Citizens Bank Park (right), the newest (2004) of the four venues which now make up Philadelphia's "Sports Complex", the four decade old Wachovia Spectrum (center), its oldest (1967) facility, tree lined S. Broad St. (left), and the city's expansive skyline along the horizon to the North, as viewed from the roof of the Wachovia Center (1996). (Composite panoramic digital image by Bruce C. Cooper, DigitalImageServices.com)

Citizens Bank Park is a 43,647-seat baseball-only stadium in Philadelphia, Pennsylvania that opened on April 3, 2004 and hosted its first regular season baseball game on April 12 of that same year, as the tenants of the facility, the Philadelphia Phillies lost to the Cincinnati Reds, 4-1. The ballpark was built to replace the now-demolished Veterans Stadium (a football/baseball multipurpose facility), and features natural grass and dirt playing field and also features a number of Philadelphia style food stands, including several which serve cheesesteaks, hoagies, and other regional specialties. Behind center field is Ashburn Alley, named after Phillies great center fielder and Hall of Famer Richie Ashburn, a walkway featuring restaurants and memorabilia from Phillies history, along with a restaurant/bar and grille called "Harry The K's" named after Hall of Fame broadcaster Harry Kalas.

 
The plague marking the landing point of Jim Thome's 400th career home run.
  • Randy Wolf of the Phillies threw the first pitch at 1:32 PM US EDT on April 12, 2004 to D'Angelo Jiménez of the Reds, who got the park's first hit, a leadoff double. Bobby Abreu of the Phillies hit the first home run, which also served as the franchise's first hit in the club's new home. Reds pitcher Paul Wilson earned the first win in that game and Danny Graves earned the park's first save.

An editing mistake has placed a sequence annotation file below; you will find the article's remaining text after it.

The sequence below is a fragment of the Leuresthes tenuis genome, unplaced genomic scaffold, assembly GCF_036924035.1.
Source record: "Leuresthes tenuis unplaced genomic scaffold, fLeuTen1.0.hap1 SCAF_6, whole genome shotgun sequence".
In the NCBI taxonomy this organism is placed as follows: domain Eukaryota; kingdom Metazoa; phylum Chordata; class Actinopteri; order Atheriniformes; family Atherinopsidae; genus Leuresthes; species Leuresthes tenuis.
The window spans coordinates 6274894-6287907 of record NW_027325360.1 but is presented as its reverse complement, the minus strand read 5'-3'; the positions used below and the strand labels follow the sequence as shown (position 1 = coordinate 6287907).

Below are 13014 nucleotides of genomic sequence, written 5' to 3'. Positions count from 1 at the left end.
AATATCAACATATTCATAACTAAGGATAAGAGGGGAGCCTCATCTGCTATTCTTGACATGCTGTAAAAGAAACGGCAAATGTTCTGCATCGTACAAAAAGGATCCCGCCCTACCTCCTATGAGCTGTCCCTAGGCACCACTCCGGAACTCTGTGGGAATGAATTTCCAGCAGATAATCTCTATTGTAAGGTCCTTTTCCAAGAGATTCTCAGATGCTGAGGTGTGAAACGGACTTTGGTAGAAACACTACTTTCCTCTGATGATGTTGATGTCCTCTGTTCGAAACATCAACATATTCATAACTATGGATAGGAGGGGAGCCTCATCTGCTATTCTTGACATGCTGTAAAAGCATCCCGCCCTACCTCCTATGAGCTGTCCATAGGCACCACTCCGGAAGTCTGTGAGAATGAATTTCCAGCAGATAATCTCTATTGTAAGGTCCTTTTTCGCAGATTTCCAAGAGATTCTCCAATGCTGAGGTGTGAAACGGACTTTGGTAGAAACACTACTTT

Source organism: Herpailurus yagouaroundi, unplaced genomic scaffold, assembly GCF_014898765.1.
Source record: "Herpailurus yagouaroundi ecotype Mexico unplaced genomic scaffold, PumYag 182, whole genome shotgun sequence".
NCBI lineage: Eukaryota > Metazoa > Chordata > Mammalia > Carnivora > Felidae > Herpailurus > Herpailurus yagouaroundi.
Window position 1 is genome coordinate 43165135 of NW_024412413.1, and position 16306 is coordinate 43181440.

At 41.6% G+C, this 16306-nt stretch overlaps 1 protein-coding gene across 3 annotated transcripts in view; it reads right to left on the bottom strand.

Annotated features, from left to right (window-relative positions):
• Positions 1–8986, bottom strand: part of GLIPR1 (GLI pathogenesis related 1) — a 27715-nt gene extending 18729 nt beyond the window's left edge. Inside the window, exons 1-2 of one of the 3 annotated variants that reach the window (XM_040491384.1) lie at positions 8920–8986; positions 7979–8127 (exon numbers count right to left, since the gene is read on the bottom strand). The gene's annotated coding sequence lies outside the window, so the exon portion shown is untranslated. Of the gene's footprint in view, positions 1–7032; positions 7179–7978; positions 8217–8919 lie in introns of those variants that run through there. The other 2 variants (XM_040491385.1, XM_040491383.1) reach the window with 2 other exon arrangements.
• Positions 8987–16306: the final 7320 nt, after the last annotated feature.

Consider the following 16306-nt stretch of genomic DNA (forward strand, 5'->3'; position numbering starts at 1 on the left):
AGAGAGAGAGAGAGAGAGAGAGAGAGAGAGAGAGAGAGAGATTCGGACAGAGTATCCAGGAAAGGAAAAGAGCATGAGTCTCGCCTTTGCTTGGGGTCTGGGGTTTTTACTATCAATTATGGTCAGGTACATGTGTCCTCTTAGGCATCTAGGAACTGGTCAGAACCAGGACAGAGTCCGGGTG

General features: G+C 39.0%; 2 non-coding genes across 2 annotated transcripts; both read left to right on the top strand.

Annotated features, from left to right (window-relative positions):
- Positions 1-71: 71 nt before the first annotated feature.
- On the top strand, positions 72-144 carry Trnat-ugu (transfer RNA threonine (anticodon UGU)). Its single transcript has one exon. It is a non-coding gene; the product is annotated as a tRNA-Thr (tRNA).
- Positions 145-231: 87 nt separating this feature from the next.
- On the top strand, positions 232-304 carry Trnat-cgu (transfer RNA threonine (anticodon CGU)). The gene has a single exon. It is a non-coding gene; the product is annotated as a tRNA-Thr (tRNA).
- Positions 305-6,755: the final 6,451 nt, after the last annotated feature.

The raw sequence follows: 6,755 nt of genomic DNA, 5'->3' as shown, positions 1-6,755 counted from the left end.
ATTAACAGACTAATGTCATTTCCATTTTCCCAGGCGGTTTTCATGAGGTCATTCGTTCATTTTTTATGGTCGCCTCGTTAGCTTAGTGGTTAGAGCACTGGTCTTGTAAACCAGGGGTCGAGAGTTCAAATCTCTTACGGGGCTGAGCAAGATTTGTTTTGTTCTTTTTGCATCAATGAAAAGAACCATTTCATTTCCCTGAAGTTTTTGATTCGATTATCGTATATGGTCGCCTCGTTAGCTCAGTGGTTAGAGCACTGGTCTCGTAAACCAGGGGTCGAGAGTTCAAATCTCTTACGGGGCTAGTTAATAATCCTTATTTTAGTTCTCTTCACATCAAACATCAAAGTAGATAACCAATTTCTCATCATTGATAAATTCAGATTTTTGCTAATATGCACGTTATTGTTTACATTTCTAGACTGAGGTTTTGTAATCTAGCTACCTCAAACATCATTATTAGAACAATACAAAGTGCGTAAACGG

• On June 14, 2004, Jim Thome hit his 400th career home run to the left-center field seats at Citizens Bank Park.[4]

2004 Game LogEdit

Legend
  Phillies win
  Phillies loss
  Postponement
Bold Phillies team member
2004 Game Log[5]
Overall Record: 86–76

RosterEdit

2004 Philadelphia Phillies
Roster
Pitchers Catchers

Infielders

Outfielders Manager

Coaches

Player statsEdit

 
Pat Burrell with the Phillies, September 2004

BattingEdit

Starters by positionEdit

Note: Pos = Position; G = Games played; AB = At bats; H = Hits; Avg. = Batting average; HR = Home runs; RBI = Runs batted in

Pos Player G AB H Avg. HR RBI

Other battersEdit

Note: G = Games played; AB = At bats; H = Hits; Avg. = Batting average; HR = Home runs; RBI = Runs batted in

Player G AB H Avg. HR RBI

PitchingEdit

Starting pitchersEdit

Player G IP W L ERA SO

Other pitchersEdit

Player G IP W L ERA SO

Relief pitchersEdit

Player G W L SV ERA SO

Farm systemEdit

ReferencesEdit

  1. ^ https://www.baseball-reference.com/w/wagnebi02.shtml
  2. ^ https://www.baseball-reference.com/h/hincha.01.shtml
  3. ^ Ricky Ledée Statistics Baseball-Reference.com
  4. ^ "BASEBALL: ROUNDUP; Thome Hits 400th Home Run of Career". The New York Times. June 15, 2004. Retrieved April 1, 2009.
  5. ^ "2004 Philadelphia Phillies Schedule, Box Scores and Splits". Baseball-Reference.com.
  6. ^ Johnson, Lloyd, and Wolff, Miles, ed., The Encyclopedia of Minor League Baseball, 3rd edition. Durham, North Carolina: Baseball America, 2007
  7. ^ Baseball America 2005 Annual Directory

External linksEdit